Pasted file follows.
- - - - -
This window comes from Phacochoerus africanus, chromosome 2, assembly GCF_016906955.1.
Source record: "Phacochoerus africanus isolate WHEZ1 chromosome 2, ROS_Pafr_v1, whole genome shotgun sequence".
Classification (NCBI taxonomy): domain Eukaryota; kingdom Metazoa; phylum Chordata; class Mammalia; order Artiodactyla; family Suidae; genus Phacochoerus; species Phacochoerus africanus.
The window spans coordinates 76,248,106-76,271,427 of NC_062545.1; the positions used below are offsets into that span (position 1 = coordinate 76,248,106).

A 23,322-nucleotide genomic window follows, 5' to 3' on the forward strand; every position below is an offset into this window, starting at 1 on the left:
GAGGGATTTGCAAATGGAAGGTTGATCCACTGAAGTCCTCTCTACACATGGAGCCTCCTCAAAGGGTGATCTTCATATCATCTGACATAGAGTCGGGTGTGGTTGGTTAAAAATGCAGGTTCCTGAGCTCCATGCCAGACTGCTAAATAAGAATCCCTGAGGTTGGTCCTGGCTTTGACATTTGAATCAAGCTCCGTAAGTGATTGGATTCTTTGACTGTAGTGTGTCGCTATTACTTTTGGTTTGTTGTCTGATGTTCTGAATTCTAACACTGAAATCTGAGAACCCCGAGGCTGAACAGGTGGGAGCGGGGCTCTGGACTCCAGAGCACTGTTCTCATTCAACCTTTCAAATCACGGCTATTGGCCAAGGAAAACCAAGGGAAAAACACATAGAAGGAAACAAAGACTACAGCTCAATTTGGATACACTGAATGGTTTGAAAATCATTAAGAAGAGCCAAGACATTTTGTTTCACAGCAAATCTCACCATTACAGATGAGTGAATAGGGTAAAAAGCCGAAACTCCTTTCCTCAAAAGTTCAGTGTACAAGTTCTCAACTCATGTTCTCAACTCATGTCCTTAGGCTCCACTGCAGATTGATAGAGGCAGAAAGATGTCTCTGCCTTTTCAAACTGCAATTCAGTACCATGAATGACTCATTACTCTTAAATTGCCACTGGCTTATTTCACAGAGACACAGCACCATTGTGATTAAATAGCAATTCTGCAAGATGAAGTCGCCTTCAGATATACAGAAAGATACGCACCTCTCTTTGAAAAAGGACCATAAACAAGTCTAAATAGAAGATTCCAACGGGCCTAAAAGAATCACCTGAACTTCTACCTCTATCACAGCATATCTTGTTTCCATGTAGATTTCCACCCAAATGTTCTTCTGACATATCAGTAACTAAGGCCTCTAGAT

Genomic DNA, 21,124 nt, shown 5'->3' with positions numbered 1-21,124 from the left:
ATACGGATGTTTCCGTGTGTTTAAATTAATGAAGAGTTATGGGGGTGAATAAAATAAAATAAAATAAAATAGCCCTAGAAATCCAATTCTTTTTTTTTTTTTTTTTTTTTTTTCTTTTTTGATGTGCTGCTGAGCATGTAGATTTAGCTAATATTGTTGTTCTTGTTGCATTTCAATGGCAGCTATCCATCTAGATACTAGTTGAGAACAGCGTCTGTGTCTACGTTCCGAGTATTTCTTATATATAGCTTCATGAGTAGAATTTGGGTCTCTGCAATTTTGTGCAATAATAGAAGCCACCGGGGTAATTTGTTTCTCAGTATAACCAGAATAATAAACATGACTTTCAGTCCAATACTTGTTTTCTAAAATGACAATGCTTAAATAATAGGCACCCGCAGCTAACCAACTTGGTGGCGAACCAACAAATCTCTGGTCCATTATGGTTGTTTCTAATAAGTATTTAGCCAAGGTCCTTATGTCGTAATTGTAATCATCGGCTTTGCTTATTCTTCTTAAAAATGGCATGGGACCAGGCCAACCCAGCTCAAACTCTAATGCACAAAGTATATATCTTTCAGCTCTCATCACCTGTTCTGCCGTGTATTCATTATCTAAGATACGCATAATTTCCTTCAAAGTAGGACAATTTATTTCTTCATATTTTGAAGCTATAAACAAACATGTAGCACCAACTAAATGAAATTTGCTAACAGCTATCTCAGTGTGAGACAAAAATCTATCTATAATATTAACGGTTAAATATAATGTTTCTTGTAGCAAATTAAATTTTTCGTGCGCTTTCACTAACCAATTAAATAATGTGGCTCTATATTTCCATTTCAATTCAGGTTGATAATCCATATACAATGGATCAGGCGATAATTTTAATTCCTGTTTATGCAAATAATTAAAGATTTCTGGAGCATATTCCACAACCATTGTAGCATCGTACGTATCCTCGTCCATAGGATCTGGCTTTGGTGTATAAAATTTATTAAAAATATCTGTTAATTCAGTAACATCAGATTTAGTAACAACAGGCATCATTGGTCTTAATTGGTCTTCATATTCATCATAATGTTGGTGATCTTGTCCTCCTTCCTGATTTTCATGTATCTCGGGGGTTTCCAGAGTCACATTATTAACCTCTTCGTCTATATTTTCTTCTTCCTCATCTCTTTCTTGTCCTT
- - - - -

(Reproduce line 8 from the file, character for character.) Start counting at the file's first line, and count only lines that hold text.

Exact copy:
ATACGGATGTTTCCGTGTGTTTAAATTAATGAAGAGTTATGGGGGTGAATAAAATAAAATAAAATAAAATAGCCCTAGAAATCCAATTCTTTTTTTTTTTTTTTTTTTTTTTTCTTTTTTGATGTGCTGCTGAGCATGTAGATTTAGCTAATATTGTTGTTCTTGTTGCATTTCAATGGCAGCTATCCATCTAGATACTAGTTGAGAACAGCGTCTGTGTCTACGTTCCGAGTATTTCTTATATATAGCTTCATGAGTAGAATTTGGGTCTCTGCAATTTTGTGCAATAATAGAAGCCACCGGGGTAATTTGTTTCTCAGTATAACCAGAATAATAAACATGACTTTCAGTCCAATACTTGTTTTCTAAAATGACAATGCTTAAATAATAGGCACCCGCAGCTAACCAACTTGGTGGCGAACCAACAAATCTCTGGTCCATTATGGTTGTTTCTAATAAGTATTTAGCCAAGGTCCTTATGTCGTAATTGTAATCATCGGCTTTGCTTATTCTTCTTAAAAATGGCATGGGACCAGGCCAACCCAGCTCAAACTCTAATGCACAAAGTATATATCTTTCAGCTCTCATCACCTGTTCTGCCGTGTATTCATTATCTAAGATACGCATAATTTCCTTCAAAGTAGGACAATTTATTTCTTCATATTTTGAAGCTATAAACAAACATGTAGCACCAACTAAATGAAATTTGCTAACAGCTATCTCAGTGTGAGACAAAAATCTATCTATAATATTAACGGTTAAATATAATGTTTCTTGTAGCAAATTAAATTTTTCGTGCGCTTTCACTAACCAATTAAATAATGTGGCTCTATATTTCCATTTCAATTCAGGTTGATAATCCATATACAATGGATCAGGCGATAATTTTAATTCCTGTTTATGCAAATAATTAAAGATTTCTGGAGCATATTCCACAACCATTGTAGCATCGTACGTATCCTCGTCCATAGGATCTGGCTTTGGTGTATAAAATTTATTAAAAATATCTGTTAATTCAGTAACATCAGATTTAGTAACAACAGGCATCATTGGTCTTAATTGGTCTTCATATTCATCATAATGTTGGTGATCTTGTCCTCCTTCCTGATTTTCATGTATCTCGGGGGTTTCCAGAGTCACATTATTAACCTCTTCGTCTATATTTTCTTCTTCCTCATCTCTTTCTTGTCCTT